We have previously argued against the calculation of cancer-specific death rates as philosophically undefined and biased.
Deaths attributed to cancer during a particular year occur in patients diagnosed during an unknown distribution of past times, so cancer-specific death rates cannot be used to assess changes in the impact of cancer on survival of the population at specific periods of diagnosis.
Our goal was to develop and analyze three measures of the impact of cancer on population survival that do not use the attributed cause of death : 1) the age-adjusted proportion of the population diagnosed with cancer in a particular year and projected to be dead of any cause by a particular age ; 2) the same measure corrected for population mortality ; and 3) the expected years of life lost to a 20-year-old individual because of the possibility of a diagnosis of cancer.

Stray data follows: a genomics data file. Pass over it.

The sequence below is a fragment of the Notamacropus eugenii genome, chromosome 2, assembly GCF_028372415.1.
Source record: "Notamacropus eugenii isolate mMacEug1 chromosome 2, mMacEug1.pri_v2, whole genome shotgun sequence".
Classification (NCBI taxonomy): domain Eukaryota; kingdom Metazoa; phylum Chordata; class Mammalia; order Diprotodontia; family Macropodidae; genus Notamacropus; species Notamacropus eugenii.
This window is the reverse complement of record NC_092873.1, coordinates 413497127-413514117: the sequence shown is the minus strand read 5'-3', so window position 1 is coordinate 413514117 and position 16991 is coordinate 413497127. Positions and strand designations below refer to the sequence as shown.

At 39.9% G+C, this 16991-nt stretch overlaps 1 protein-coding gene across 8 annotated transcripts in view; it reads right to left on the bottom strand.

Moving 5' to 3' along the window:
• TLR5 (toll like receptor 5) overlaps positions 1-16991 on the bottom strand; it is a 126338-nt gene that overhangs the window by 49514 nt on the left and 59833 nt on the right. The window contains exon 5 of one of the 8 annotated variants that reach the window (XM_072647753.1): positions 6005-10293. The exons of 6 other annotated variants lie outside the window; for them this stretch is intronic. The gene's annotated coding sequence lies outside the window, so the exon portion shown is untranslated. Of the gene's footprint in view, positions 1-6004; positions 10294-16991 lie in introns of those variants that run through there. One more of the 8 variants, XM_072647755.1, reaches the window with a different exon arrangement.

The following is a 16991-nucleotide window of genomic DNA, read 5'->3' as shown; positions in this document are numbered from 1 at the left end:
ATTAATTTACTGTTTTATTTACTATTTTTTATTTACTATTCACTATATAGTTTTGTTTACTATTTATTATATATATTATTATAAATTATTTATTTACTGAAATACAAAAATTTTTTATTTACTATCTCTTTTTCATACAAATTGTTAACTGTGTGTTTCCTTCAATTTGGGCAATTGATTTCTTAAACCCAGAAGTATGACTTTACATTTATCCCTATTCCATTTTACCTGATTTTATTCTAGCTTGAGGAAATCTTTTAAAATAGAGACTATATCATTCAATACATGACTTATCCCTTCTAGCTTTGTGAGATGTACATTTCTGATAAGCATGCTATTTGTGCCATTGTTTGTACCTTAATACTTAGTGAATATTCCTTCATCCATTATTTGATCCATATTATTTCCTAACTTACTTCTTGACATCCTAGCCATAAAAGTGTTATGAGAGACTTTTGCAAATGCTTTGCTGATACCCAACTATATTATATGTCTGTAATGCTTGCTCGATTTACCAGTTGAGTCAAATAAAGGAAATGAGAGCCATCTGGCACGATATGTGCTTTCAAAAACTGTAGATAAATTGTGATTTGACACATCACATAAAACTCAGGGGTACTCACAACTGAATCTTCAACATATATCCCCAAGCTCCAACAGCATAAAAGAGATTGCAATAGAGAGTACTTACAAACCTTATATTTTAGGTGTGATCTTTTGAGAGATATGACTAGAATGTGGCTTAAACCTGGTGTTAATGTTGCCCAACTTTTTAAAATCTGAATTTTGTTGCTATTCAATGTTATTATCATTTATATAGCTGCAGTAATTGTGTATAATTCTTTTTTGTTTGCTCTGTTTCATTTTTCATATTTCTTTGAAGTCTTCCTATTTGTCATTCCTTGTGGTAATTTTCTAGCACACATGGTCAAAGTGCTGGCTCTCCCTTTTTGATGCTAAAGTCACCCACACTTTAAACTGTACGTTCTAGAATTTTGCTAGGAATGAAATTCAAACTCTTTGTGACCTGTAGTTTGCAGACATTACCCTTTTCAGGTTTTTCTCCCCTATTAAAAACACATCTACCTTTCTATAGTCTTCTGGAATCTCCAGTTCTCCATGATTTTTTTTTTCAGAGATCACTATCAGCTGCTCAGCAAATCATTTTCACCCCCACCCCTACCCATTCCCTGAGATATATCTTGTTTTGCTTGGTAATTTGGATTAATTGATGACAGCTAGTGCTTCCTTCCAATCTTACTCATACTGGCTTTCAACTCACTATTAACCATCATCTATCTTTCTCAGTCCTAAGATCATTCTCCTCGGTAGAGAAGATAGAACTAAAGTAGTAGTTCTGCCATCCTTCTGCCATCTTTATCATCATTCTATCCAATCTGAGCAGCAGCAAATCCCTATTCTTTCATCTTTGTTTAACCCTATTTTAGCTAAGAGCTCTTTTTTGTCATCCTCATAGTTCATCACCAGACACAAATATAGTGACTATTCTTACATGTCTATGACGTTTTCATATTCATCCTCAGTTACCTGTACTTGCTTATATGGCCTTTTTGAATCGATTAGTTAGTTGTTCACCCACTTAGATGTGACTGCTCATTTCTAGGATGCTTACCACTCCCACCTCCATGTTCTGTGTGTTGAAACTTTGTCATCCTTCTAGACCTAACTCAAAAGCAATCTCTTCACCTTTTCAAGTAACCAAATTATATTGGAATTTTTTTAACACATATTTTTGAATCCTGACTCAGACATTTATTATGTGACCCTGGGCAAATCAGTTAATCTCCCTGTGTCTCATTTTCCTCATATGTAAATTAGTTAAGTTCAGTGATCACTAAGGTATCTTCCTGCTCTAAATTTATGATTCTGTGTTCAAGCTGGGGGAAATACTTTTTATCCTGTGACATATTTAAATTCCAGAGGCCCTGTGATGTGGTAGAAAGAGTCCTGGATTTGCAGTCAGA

Data on all adults diagnosed with any cancer during the period from January 1973 through December 1990 were obtained from the Surveillance, Epidemiology, and End Results (SEER) Program of the National Cancer Institute.
The measures were calculated separately for various combined sex and race groups.
Three 2-year diagnosis periods spaced 5 years apart were considered : 1975-1976,1980-1981, and 1985-1986. (...)
Mots-clés Pascal : Tumeur maligne, Survie, Modèle statistique, Etats Unis, Amérique du Nord, Amérique, Incidence, Epidémiologie, Homme
Mots-clés Pascal anglais : Malignant tumor, Survival, Statistical model, United States, North America, America, Incidence, Epidemiology, Human
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Inist-CNRS - Institut de l'Information Scientifique et Technique
Cote : 97-0529608
Code Inist : 002B04B. Création : 13/02/1998.